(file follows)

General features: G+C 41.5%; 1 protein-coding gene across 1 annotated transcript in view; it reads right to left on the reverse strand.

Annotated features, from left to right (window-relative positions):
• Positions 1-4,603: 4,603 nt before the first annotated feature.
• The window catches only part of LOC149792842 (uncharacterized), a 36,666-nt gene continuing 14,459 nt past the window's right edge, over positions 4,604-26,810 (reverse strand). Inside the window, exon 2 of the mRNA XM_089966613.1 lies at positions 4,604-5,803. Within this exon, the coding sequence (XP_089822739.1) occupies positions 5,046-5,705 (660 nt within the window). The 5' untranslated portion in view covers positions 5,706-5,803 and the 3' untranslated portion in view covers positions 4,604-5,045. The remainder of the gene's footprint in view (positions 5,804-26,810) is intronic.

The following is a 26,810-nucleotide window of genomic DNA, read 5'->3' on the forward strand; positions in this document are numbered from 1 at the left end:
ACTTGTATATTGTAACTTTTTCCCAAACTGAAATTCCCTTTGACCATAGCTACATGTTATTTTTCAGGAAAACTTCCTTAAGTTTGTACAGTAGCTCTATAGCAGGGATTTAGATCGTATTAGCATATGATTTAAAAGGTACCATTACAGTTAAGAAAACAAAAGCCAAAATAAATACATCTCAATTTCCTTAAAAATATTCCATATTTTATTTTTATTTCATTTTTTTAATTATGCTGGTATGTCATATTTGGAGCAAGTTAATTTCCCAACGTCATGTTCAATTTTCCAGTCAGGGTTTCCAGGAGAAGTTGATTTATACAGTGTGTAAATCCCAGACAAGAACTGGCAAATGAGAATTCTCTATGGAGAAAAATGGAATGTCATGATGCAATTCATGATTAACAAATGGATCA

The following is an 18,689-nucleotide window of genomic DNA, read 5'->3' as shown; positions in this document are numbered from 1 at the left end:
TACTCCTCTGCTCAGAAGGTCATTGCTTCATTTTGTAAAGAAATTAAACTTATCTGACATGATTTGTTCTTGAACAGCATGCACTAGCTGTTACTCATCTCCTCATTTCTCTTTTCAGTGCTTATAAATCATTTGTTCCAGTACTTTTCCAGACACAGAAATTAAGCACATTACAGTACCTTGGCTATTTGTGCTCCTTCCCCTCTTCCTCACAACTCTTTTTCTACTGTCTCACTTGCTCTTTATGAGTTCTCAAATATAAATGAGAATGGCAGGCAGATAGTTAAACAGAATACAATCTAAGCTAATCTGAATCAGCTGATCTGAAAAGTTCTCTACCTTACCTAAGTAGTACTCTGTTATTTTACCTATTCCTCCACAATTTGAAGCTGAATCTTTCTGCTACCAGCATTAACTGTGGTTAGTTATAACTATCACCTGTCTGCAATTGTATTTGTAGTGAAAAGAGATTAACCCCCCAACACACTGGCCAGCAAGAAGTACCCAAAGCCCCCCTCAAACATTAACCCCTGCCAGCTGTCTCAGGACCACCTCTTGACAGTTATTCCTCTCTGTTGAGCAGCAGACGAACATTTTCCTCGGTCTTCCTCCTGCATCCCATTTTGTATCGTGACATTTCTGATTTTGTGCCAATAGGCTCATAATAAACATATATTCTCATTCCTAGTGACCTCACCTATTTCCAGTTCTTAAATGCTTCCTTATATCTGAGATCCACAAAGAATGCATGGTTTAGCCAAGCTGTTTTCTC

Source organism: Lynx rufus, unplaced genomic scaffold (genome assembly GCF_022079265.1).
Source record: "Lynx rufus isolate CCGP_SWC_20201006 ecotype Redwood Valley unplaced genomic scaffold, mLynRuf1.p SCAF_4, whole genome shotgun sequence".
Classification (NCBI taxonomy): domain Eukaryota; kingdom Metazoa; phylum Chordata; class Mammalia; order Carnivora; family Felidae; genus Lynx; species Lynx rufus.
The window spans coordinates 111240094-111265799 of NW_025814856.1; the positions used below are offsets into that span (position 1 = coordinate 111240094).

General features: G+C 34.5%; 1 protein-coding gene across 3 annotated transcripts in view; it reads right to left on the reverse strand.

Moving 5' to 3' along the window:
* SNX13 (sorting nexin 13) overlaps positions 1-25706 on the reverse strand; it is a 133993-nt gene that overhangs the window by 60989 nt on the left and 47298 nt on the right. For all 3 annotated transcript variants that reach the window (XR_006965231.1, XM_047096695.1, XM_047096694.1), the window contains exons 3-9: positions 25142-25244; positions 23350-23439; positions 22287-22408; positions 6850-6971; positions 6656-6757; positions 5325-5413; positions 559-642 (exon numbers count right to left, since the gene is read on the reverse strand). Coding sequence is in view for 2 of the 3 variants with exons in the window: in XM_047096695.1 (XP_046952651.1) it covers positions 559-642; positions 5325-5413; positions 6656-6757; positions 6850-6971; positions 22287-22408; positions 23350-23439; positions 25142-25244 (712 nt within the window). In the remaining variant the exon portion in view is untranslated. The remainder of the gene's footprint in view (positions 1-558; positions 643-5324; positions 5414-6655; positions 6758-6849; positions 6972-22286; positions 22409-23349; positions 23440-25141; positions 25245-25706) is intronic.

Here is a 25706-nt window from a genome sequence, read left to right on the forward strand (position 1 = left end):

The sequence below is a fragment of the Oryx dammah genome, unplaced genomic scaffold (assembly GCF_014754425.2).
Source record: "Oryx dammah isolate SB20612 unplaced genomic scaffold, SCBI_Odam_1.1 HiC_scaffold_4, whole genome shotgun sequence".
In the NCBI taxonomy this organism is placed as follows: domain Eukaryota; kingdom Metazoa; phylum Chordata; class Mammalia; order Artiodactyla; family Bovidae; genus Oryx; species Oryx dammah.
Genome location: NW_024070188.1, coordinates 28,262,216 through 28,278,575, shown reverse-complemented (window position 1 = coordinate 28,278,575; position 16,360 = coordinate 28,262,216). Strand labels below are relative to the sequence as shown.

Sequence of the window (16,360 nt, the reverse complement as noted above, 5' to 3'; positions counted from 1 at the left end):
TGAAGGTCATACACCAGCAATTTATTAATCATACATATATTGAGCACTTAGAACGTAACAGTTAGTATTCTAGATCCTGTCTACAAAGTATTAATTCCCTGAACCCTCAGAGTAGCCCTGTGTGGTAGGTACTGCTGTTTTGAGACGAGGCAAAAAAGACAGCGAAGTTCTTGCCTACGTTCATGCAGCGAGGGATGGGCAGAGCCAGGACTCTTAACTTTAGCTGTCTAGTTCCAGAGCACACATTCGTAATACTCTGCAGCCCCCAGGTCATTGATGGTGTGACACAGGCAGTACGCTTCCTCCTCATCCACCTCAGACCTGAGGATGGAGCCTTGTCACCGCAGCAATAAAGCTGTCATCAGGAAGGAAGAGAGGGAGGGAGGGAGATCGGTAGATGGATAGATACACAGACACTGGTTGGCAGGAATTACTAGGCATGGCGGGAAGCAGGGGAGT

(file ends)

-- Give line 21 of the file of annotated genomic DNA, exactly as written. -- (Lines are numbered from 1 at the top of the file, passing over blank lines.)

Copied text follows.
Sequence of the window (16,360 nt, the reverse complement as noted above, 5' to 3'; positions counted from 1 at the left end):